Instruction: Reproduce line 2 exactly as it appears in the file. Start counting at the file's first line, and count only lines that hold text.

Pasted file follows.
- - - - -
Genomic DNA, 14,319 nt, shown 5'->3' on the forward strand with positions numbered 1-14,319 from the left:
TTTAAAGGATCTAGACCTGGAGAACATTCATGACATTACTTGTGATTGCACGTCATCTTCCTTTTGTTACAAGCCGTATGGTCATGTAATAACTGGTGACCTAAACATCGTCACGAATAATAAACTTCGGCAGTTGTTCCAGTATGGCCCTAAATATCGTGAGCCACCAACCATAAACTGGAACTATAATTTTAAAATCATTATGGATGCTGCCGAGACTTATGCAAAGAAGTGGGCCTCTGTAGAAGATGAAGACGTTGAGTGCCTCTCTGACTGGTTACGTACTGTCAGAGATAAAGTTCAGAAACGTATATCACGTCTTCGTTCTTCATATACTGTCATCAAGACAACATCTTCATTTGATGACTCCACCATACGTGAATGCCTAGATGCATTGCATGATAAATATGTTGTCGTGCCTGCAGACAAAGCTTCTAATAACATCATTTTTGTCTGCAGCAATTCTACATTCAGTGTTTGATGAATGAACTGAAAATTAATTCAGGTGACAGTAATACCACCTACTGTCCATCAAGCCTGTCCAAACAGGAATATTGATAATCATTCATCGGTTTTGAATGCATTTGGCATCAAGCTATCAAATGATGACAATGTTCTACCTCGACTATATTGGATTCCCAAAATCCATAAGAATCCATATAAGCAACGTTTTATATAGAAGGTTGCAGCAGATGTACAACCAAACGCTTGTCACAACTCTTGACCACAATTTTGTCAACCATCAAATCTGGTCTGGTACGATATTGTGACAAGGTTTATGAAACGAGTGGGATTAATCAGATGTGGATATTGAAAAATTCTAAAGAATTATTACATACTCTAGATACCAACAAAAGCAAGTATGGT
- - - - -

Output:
TTTAAAGGATCTAGACCTGGAGAACATTCATGACATTACTTGTGATTGCACGTCATCTTCCTTTTGTTACAAGCCGTATGGTCATGTAATAACTGGTGACCTAAACATCGTCACGAATAATAAACTTCGGCAGTTGTTCCAGTATGGCCCTAAATATCGTGAGCCACCAACCATAAACTGGAACTATAATTTTAAAATCATTATGGATGCTGCCGAGACTTATGCAAAGAAGTGGGCCTCTGTAGAAGATGAAGACGTTGAGTGCCTCTCTGACTGGTTACGTACTGTCAGAGATAAAGTTCAGAAACGTATATCACGTCTTCGTTCTTCATATACTGTCATCAAGACAACATCTTCATTTGATGACTCCACCATACGTGAATGCCTAGATGCATTGCATGATAAATATGTTGTCGTGCCTGCAGACAAAGCTTCTAATAACATCATTTTTGTCTGCAGCAATTCTACATTCAGTGTTTGATGAATGAACTGAAAATTAATTCAGGTGACAGTAATACCACCTACTGTCCATCAAGCCTGTCCAAACAGGAATATTGATAATCATTCATCGGTTTTGAATGCATTTGGCATCAAGCTATCAAATGATGACAATGTTCTACCTCGACTATATTGGATTCCCAAAATCCATAAGAATCCATATAAGCAACGTTTTATATAGAAGGTTGCAGCAGATGTACAACCAAACGCTTGTCACAACTCTTGACCACAATTTTGTCAACCATCAAATCTGGTCTGGTACGATATTGTGACAAGGTTTATGAAACGAGTGGGATTAATCAGATGTGGATATTGAAAAATTCTAAAGAATTATTACATACTCTAGATACCAACAAAAGCAAGTATGGT